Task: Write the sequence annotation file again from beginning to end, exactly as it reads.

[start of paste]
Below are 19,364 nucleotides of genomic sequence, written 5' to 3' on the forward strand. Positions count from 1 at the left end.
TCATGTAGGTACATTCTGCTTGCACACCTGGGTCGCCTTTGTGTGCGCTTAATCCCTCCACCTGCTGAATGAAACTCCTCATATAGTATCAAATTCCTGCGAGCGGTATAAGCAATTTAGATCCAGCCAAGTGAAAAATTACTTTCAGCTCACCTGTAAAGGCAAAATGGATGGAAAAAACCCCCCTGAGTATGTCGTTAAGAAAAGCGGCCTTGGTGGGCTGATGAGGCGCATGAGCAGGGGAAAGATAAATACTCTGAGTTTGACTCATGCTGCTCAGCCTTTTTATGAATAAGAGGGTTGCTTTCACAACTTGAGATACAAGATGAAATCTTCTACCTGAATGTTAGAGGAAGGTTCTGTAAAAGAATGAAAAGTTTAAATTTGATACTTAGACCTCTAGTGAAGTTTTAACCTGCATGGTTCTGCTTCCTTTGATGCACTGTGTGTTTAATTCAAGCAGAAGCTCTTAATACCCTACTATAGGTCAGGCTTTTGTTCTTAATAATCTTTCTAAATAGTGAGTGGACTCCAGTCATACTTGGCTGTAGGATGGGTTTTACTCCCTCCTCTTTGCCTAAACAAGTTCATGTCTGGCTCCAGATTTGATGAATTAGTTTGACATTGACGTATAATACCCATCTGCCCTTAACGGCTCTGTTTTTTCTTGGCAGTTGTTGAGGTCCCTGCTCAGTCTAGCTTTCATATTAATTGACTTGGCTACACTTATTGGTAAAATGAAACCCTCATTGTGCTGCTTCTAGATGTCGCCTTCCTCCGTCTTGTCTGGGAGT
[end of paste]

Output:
Below are 19,364 nucleotides of genomic sequence, written 5' to 3' on the forward strand. Positions count from 1 at the left end.
TCATGTAGGTACATTCTGCTTGCACACCTGGGTCGCCTTTGTGTGCGCTTAATCCCTCCACCTGCTGAATGAAACTCCTCATATAGTATCAAATTCCTGCGAGCGGTATAAGCAATTTAGATCCAGCCAAGTGAAAAATTACTTTCAGCTCACCTGTAAAGGCAAAATGGATGGAAAAAACCCCCCTGAGTATGTCGTTAAGAAAAGCGGCCTTGGTGGGCTGATGAGGCGCATGAGCAGGGGAAAGATAAATACTCTGAGTTTGACTCATGCTGCTCAGCCTTTTTATGAATAAGAGGGTTGCTTTCACAACTTGAGATACAAGATGAAATCTTCTACCTGAATGTTAGAGGAAGGTTCTGTAAAAGAATGAAAAGTTTAAATTTGATACTTAGACCTCTAGTGAAGTTTTAACCTGCATGGTTCTGCTTCCTTTGATGCACTGTGTGTTTAATTCAAGCAGAAGCTCTTAATACCCTACTATAGGTCAGGCTTTTGTTCTTAATAATCTTTCTAAATAGTGAGTGGACTCCAGTCATACTTGGCTGTAGGATGGGTTTTACTCCCTCCTCTTTGCCTAAACAAGTTCATGTCTGGCTCCAGATTTGATGAATTAGTTTGACATTGACGTATAATACCCATCTGCCCTTAACGGCTCTGTTTTTTCTTGGCAGTTGTTGAGGTCCCTGCTCAGTCTAGCTTTCATATTAATTGACTTGGCTACACTTATTGGTAAAATGAAACCCTCATTGTGCTGCTTCTAGATGTCGCCTTCCTCCGTCTTGTCTGGGAGT